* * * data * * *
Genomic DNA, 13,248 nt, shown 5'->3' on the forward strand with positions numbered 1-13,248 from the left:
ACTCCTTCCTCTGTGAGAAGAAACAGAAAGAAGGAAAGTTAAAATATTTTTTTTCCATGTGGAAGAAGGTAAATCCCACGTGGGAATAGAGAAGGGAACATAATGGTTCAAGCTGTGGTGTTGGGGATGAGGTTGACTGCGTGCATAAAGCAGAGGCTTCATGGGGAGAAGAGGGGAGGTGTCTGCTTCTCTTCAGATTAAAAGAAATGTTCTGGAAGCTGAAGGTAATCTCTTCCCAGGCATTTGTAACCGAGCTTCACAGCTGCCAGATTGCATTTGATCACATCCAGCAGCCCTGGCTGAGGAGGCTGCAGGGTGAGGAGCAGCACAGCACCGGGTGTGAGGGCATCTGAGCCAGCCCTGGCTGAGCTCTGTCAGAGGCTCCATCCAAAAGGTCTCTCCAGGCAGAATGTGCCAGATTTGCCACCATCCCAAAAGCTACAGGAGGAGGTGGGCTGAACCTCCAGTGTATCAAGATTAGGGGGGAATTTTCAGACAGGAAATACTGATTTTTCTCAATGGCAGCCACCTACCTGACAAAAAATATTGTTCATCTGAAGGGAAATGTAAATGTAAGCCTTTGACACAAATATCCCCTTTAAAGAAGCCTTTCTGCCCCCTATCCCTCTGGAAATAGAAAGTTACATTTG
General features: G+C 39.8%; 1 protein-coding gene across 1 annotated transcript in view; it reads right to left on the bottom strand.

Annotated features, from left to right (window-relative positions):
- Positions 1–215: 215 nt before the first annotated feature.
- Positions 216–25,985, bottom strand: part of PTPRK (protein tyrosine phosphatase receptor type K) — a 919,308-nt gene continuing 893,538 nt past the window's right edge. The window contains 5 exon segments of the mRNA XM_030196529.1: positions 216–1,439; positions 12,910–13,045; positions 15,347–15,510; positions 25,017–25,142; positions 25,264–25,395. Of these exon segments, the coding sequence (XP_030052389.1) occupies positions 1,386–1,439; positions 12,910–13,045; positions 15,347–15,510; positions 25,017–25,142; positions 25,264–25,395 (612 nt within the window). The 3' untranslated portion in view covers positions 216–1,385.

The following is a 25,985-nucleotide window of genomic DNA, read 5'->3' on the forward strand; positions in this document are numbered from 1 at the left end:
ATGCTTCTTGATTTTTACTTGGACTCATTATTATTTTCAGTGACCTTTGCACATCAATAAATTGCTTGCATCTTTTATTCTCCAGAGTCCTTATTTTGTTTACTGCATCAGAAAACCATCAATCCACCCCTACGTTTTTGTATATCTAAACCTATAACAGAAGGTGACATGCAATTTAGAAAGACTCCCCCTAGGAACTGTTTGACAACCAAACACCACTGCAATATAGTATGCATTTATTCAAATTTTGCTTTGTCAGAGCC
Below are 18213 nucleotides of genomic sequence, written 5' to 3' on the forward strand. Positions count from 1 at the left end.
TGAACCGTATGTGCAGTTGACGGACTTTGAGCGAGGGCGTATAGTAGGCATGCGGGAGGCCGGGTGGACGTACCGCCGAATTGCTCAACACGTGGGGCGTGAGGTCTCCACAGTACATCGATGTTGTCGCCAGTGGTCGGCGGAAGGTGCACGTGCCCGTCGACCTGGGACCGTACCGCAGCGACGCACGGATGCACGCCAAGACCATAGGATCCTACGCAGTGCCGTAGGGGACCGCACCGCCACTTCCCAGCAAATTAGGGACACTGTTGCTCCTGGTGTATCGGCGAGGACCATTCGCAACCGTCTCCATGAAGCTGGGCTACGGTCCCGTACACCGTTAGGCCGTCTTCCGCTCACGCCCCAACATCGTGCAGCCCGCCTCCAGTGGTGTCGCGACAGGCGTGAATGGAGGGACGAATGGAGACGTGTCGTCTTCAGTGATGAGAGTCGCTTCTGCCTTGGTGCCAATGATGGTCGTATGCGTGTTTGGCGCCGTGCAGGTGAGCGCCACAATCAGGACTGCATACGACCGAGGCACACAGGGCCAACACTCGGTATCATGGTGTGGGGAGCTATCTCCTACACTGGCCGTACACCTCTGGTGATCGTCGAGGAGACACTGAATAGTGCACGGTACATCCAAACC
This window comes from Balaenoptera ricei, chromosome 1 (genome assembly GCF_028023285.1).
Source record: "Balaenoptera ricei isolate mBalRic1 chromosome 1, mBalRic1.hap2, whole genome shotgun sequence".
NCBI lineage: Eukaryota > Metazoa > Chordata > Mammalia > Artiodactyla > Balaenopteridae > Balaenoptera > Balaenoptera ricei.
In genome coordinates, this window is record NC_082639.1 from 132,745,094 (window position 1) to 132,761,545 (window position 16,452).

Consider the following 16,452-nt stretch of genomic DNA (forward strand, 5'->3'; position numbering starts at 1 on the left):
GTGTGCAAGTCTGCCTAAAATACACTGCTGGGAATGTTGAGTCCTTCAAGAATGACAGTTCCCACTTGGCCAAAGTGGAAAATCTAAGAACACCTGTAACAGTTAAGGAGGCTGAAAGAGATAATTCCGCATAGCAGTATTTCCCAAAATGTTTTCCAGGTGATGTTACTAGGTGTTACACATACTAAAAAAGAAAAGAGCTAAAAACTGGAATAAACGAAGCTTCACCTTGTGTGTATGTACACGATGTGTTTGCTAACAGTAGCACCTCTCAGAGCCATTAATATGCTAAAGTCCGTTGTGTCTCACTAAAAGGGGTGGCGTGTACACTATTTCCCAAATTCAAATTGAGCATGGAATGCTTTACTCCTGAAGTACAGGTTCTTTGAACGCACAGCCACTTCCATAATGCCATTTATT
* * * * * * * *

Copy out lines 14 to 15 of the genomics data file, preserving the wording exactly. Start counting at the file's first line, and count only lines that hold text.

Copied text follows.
In genome coordinates, this window is record NC_082639.1 from 132,745,094 (window position 1) to 132,761,545 (window position 16,452).

Consider the following 16,452-nt stretch of genomic DNA (forward strand, 5'->3'; position numbering starts at 1 on the left):